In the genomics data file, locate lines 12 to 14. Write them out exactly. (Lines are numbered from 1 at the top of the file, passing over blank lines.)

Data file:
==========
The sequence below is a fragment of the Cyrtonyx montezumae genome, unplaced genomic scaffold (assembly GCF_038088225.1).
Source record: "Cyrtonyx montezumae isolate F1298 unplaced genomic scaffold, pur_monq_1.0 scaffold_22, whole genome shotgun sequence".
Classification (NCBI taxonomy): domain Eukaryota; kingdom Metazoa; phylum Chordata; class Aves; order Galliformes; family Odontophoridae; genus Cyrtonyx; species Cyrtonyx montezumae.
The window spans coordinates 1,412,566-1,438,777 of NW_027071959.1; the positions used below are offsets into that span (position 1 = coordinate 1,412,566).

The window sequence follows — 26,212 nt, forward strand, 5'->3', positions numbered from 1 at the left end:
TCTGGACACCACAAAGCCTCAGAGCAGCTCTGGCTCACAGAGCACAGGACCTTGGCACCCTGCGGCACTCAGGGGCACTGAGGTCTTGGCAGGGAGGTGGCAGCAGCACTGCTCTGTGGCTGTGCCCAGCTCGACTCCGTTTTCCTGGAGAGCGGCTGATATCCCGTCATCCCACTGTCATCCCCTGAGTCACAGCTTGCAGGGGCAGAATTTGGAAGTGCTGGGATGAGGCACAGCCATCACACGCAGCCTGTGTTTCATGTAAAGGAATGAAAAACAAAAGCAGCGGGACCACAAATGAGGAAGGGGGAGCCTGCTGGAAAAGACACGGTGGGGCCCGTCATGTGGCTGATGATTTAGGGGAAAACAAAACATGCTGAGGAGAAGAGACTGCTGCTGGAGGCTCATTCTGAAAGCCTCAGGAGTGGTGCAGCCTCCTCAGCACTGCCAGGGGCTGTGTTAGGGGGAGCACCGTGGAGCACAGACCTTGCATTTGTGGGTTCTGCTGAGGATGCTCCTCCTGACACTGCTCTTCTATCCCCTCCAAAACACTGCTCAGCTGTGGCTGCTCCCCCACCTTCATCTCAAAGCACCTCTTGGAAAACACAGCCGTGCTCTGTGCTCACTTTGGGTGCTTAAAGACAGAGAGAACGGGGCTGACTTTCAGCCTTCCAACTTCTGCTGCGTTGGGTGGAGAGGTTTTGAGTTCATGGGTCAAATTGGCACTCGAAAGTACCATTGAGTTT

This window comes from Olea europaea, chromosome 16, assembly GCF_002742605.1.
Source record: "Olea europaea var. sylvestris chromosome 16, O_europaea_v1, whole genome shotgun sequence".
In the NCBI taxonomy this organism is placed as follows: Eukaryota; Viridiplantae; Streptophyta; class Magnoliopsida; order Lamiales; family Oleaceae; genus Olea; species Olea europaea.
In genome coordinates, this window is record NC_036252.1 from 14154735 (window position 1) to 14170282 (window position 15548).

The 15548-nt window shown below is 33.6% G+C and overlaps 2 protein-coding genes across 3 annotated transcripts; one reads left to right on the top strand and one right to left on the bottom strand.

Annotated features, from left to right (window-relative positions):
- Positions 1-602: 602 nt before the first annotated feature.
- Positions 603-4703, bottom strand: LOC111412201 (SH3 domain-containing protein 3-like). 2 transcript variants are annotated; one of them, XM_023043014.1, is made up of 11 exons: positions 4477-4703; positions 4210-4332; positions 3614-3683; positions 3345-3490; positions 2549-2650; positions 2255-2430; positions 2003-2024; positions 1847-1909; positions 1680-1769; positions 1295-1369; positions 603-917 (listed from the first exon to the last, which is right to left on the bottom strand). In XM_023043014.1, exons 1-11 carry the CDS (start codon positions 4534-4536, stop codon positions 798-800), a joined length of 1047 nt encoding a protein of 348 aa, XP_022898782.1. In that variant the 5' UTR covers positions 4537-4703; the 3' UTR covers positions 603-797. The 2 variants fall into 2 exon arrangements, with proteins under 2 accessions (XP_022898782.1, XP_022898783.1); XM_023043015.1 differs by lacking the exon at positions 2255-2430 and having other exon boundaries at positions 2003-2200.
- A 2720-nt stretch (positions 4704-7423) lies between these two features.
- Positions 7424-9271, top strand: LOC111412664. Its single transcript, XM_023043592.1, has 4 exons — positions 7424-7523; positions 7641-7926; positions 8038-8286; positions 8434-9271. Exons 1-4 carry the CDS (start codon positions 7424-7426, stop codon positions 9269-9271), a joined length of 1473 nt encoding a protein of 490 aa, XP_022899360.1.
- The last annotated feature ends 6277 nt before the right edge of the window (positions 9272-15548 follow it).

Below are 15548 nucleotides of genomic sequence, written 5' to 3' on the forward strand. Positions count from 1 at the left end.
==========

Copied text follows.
Annotated features, from left to right (window-relative positions):
- Positions 1-602: 602 nt before the first annotated feature.
- Positions 603-4703, bottom strand: LOC111412201 (SH3 domain-containing protein 3-like). 2 transcript variants are annotated; one of them, XM_023043014.1, is made up of 11 exons: positions 4477-4703; positions 4210-4332; positions 3614-3683; positions 3345-3490; positions 2549-2650; positions 2255-2430; positions 2003-2024; positions 1847-1909; positions 1680-1769; positions 1295-1369; positions 603-917 (listed from the first exon to the last, which is right to left on the bottom strand). In XM_023043014.1, exons 1-11 carry the CDS (start codon positions 4534-4536, stop codon positions 798-800), a joined length of 1047 nt encoding a protein of 348 aa, XP_022898782.1. In that variant the 5' UTR covers positions 4537-4703; the 3' UTR covers positions 603-797. The 2 variants fall into 2 exon arrangements, with proteins under 2 accessions (XP_022898782.1, XP_022898783.1); XM_023043015.1 differs by lacking the exon at positions 2255-2430 and having other exon boundaries at positions 2003-2200.